If you are looking for a one-of-a-kind theater production that not only makes you feel but let’s you be part of the performance then “Beyond Caring” is your show. The show runs until May 7, 2017, at the Lookingglass Theatre in Chicago. It is written and directed by Alexander Zeldin. The press opening was on April 1.
What shook me about this production is how real it felt. Yes it was dark, sad, frustrating but that is because it reflected what happens in real life with people in real scenarios. It explores the working lives of four characters who work as low-wage cleaners at a factory in harsh conditions. With humor and sadness we witness the stress, abuse and struggle for money among these characters who simply want to make ends meet and feed their families.
The play was most recently produced at the UK’s National Theater and re-imagined for Chicago by Zeldin who said in a press release that “looking at the lives of those working in the conditions of the temporary economy, the margins of society, says so much about the moral, spiritual, and emotional place that the country is in, much like it did the UK…But it says something else too – here in the US it tells us about race in this country.”
The cast of the US premier is: Caren Blackmore (Ebony-Grace), J. Nicole Brooks (Tracy), Keith D. Gallaghar (Ian), Edwin Lee Gibson (Phil) and Wendy Mateo (Sonia). Community partners for “Beyond Caring” include: Chicago Humanities Festival, The Chicago Urban League, Chicago Worker’s Collaborative, the Jewish Women’s Foundation of Metropolitan Chicago, Latino Union of Chicago, Latinos Progresando, Leadership Greater Chicago, and Women Employed.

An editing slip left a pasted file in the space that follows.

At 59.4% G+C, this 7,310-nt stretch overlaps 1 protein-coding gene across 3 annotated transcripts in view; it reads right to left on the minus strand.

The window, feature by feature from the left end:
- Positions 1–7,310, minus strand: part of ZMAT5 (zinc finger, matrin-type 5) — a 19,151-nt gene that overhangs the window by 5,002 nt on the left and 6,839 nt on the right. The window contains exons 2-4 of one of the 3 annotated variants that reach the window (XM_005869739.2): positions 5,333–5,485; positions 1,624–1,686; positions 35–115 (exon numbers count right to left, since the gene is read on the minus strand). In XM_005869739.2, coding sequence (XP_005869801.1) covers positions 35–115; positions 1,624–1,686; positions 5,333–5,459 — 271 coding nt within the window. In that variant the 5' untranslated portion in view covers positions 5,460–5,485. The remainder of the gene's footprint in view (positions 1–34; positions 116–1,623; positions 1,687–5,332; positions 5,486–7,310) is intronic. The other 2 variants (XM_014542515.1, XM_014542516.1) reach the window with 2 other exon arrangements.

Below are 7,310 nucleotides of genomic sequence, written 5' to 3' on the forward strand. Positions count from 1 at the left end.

“Beyond Caring” is produced in association with Dark Harbor Stories, which is led by David Schwimmer and Tom Hodges. Schwimmer brought this project to Lookingglass Theater and has been working closely with Zeldin on the production.
Beginning in the spring of 2016, a year before the production, the lead artistic team including Schwimmer and Zeldin began conversations with organizations that work with temporary labor force in Chicago. The idea was to create conversations and site vists to staffing agencies, factories and plants where temporary workers were assigned. Lookingglass theater has allocated more than 330 seats to be given at no cost to workers and their families whose lives and experiences are similar to those portrayed in the production.
The Lookingglass Theater is located inside Chicago’s historic Water Tower Water Works, 821 N. Michigan Ave. For more information visit www.lookinglasstheatre.org.